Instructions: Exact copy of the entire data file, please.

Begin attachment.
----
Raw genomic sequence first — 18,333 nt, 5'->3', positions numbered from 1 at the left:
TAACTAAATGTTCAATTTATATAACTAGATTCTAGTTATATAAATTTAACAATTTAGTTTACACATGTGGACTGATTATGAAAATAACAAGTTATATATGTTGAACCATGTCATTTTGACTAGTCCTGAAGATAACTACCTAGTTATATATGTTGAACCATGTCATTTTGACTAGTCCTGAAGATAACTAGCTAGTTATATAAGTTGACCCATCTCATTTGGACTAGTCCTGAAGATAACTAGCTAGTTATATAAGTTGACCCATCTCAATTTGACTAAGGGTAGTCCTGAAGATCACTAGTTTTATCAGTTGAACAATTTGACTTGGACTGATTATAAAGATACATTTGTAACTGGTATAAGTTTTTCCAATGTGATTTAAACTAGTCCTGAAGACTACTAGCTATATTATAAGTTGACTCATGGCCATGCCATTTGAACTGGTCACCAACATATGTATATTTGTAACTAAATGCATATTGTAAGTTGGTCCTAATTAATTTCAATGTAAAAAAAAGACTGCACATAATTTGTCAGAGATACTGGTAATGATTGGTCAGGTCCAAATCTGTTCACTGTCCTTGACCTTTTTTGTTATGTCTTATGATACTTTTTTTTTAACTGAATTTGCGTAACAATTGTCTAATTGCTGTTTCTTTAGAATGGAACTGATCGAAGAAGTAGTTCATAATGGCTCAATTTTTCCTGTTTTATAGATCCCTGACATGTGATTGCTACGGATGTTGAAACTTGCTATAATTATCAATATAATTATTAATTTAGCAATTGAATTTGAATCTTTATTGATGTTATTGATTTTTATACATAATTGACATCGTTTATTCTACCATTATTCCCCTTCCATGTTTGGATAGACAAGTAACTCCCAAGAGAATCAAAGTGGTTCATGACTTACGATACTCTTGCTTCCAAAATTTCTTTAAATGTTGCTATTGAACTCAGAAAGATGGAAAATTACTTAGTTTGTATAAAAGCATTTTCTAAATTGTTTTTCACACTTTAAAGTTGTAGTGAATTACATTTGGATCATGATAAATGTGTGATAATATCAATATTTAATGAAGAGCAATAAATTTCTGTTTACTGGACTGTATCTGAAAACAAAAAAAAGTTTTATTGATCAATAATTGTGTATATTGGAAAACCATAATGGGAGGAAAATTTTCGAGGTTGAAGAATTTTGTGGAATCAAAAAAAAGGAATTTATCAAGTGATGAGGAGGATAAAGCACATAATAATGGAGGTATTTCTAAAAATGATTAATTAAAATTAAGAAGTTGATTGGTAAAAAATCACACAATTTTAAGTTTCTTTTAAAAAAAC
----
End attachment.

Raw genomic sequence first — 18,333 nt, 5'->3', positions numbered from 1 at the left:
TAACTAAATGTTCAATTTATATAACTAGATTCTAGTTATATAAATTTAACAATTTAGTTTACACATGTGGACTGATTATGAAAATAACAAGTTATATATGTTGAACCATGTCATTTTGACTAGTCCTGAAGATAACTACCTAGTTATATATGTTGAACCATGTCATTTTGACTAGTCCTGAAGATAACTAGCTAGTTATATAAGTTGACCCATCTCATTTGGACTAGTCCTGAAGATAACTAGCTAGTTATATAAGTTGACCCATCTCAATTTGACTAAGGGTAGTCCTGAAGATCACTAGTTTTATCAGTTGAACAATTTGACTTGGACTGATTATAAAGATACATTTGTAACTGGTATAAGTTTTTCCAATGTGATTTAAACTAGTCCTGAAGACTACTAGCTATATTATAAGTTGACTCATGGCCATGCCATTTGAACTGGTCACCAACATATGTATATTTGTAACTAAATGCATATTGTAAGTTGGTCCTAATTAATTTCAATGTAAAAAAAAGACTGCACATAATTTGTCAGAGATACTGGTAATGATTGGTCAGGTCCAAATCTGTTCACTGTCCTTGACCTTTTTTGTTATGTCTTATGATACTTTTTTTTTAACTGAATTTGCGTAACAATTGTCTAATTGCTGTTTCTTTAGAATGGAACTGATCGAAGAAGTAGTTCATAATGGCTCAATTTTTCCTGTTTTATAGATCCCTGACATGTGATTGCTACGGATGTTGAAACTTGCTATAATTATCAATATAATTATTAATTTAGCAATTGAATTTGAATCTTTATTGATGTTATTGATTTTTATACATAATTGACATCGTTTATTCTACCATTATTCCCCTTCCATGTTTGGATAGACAAGTAACTCCCAAGAGAATCAAAGTGGTTCATGACTTACGATACTCTTGCTTCCAAAATTTCTTTAAATGTTGCTATTGAACTCAGAAAGATGGAAAATTACTTAGTTTGTATAAAAGCATTTTCTAAATTGTTTTTCACACTTTAAAGTTGTAGTGAATTACATTTGGATCATGATAAATGTGTGATAATATCAATATTTAATGAAGAGCAATAAATTTCTGTTTACTGGACTGTATCTGAAAACAAAAAAAAGTTTTATTGATCAATAATTGTGTATATTGGAAAACCATAATGGGAGGAAAATTTTCGAGGTTGAAGAATTTTGTGGAATCAAAAAAAAGGAATTTATCAAGTGATGAGGAGGATAAAGCACATAATAATGGAGGTATTTCTAAAAATGATTAATTAAAATTAAGAAGTTGATTGGTAAAAAATCACACAATTTTAAGTTTCTTTTAAAAAAAC